You can give a great gift and get one for yourself from the City! Queen Bee Bucks digital gift cards are available now, and are accepted at 30 locally owned businesses. When you buy one you get a bonus gift card. The City pays for the purchaser’s transaction fee and the bonus card. To learn more and get the gift cards, go to website!
Limited supply available.
The Glenn Groundwater Authority (GGA) is encouraging you to help our groundwater basin by conserving water. Their latest press release states that over 97% of Glenn County is in extreme drought.
They challenge you to do your part in helping to conserve our precious water resources. No matter what you use water for, we are all in this together and every drop counts! Visit their website to access additional tips, information, and resources.
Orland City Council, at the March 15, 2022 meeting, adopted a resolution moving Orland from Stage 1 to Stage 2 of the Water Conservation and Shortage Contingency Plan – effective May 1, 2022.
What does this mean for customers?
Our objective is a 25% reduction in water as a community. Conserving water now will help in the future, so let’s all work together and save water today, for our tomorrow.
El ayuntamiento de Orland, en la reunión del 15 de Marzo de 2022, adoptó una resolución que traslada a Orland de la etapa 1 a la etapa 2 del plan de contingencia de conservación y escasez de agua a partir del 1 de Mayo de 2022.
¿Qué significa eso para los clientes?
Nuestro objetivo es una reducción del 25% en el agua como comunidad. Conservar agua ahora ayudará en el futuro, así que trabajemos todos juntos y ahorremos agua hoy para nuestro mañana.
The California Department of Water Resources is funding the Orland Emergency Water Connection Project to provide a permanent, safe, and reliable household water supply to selected areas surrounding the City of Orland by expanding and extending the City’s water distribution system outside the city limits. Many property owners surrounding the City of Orland have been offered the choice to connect FREE OF COST to the City of Orland Water System. This project is being offered to residential homes within certain areas, whether or not they have experienced a dry well. The latest press release has additional information.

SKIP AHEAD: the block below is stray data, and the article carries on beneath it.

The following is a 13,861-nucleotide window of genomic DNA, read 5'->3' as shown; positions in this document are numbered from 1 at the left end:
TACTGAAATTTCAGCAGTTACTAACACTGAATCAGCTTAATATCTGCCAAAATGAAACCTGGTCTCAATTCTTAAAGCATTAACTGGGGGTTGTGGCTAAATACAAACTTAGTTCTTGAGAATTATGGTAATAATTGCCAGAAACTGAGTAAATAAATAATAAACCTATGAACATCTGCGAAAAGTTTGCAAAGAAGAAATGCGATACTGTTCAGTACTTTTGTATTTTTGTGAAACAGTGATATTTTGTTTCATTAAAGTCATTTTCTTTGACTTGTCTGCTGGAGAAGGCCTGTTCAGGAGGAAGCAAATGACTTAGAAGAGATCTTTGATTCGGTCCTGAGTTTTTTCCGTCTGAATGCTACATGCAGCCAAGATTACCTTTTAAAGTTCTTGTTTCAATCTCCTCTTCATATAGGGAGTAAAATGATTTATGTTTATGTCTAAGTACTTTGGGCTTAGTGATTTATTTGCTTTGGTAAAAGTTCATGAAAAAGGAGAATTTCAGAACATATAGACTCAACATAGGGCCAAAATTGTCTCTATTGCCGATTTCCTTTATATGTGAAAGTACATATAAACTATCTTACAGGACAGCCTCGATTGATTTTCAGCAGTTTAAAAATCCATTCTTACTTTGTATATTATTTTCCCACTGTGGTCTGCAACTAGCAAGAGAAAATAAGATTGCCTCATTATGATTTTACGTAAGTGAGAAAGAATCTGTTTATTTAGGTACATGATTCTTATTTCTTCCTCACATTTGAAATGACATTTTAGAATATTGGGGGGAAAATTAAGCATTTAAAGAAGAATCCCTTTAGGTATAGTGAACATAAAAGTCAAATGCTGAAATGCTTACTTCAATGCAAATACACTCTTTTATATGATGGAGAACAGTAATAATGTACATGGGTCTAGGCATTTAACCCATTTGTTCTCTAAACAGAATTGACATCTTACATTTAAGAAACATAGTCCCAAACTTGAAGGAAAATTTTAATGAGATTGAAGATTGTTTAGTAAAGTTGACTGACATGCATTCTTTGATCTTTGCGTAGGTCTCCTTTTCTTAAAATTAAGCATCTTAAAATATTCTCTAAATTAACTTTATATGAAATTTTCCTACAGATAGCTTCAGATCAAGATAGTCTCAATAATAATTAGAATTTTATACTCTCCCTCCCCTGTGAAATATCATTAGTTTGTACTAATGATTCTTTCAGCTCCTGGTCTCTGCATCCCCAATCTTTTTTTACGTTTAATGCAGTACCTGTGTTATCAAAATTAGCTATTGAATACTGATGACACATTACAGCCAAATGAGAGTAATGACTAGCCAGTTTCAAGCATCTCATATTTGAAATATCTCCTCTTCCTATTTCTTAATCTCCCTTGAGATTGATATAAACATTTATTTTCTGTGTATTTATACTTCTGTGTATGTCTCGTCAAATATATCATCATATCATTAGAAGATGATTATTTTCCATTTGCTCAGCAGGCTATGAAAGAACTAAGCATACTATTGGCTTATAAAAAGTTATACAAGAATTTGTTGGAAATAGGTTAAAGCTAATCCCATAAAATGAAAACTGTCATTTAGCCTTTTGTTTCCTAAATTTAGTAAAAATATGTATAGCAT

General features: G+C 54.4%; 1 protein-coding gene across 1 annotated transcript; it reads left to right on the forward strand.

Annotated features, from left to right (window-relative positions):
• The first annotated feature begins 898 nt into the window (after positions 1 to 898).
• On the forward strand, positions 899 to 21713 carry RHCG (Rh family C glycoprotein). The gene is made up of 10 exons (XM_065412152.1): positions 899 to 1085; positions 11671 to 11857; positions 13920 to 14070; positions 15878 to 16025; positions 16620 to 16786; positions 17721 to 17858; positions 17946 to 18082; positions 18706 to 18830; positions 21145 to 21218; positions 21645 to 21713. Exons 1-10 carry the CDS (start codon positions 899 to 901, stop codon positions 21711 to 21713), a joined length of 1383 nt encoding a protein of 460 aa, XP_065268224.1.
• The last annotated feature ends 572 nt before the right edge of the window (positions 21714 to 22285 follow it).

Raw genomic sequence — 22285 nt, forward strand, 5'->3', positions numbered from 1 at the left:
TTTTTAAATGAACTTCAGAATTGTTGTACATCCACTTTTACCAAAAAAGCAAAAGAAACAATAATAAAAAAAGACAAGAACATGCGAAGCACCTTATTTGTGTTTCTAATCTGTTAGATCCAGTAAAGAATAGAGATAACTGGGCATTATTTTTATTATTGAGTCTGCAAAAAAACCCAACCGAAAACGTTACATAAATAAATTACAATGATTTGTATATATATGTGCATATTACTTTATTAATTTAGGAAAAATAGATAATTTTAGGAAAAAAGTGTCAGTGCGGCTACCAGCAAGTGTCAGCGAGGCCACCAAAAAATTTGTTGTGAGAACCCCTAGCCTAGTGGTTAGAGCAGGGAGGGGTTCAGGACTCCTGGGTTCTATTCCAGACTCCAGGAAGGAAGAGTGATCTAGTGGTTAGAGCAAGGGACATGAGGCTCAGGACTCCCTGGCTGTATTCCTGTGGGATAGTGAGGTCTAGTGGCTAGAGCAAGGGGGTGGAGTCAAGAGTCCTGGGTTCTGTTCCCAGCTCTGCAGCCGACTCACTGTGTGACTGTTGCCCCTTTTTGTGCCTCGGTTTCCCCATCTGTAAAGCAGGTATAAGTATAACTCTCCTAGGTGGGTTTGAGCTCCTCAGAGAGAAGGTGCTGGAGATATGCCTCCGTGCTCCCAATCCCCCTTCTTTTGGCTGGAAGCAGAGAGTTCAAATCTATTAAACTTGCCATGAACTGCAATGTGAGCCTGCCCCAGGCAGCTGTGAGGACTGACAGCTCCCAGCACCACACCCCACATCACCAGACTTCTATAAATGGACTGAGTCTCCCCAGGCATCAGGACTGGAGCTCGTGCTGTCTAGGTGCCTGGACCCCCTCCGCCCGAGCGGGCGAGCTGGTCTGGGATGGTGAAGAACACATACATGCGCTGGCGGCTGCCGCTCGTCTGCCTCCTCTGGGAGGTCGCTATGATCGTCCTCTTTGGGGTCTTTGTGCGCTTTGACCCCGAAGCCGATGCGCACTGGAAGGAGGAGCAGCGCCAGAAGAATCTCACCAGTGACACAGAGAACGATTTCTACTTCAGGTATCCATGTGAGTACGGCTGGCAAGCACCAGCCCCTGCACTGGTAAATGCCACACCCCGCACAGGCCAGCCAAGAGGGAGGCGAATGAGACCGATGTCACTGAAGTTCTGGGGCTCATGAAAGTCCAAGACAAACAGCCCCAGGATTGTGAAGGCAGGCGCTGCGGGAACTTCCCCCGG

Senate Bill 1383 is part of a statewide effort to reduce the emissions of short-lived climate pollutants (like Methane gas) in various sectors of California’s economy. Check out this flyer for more information. Have any questions? Reach out to the Glenn County Public Works by email at email@example.com or by phone (530)934-6530.
Community Meetings were held on June 23rd 2021 and on August 5th 2021. These meetings allowed for citizen input on the Housing Element Update, which is a community plan for all types of housing for the next eight years. Resources from the the two meetings are available on the Housing Element Update webpage.
The City of Orland declared a Drought State of Emergency in 2021 and determined Orland to be in Stage 1 of its 4-stage Water Shortage Contingency Plan. This 2014 document was updated and adopted by the City Council July 6th, 2021. The Plan addresses water conservation targets and actions to achieve those targets.
Restrictions on use of water for landscape irrigation, and tiered cost increases for higher volume water consumption, can be expected if/when the City enters Stage 2. Water levels of all City groundwater wells are being checked weekly and tracked carefully. So far, our municipal wells are in good shape.
Orland residents can take pride in their continued conservation of water since the last drought, saving 22-30% per year every year compared to the benchmark 2013. That’s a savings of around 200 million gallons per year! 2021 water usage was 29% below that of 2013, and 12% below that of 2020 for the all-important Jul-Nov timeframe. We need to continue to look for ways to reduce unnecessary water usage as we manage our resources through this drought.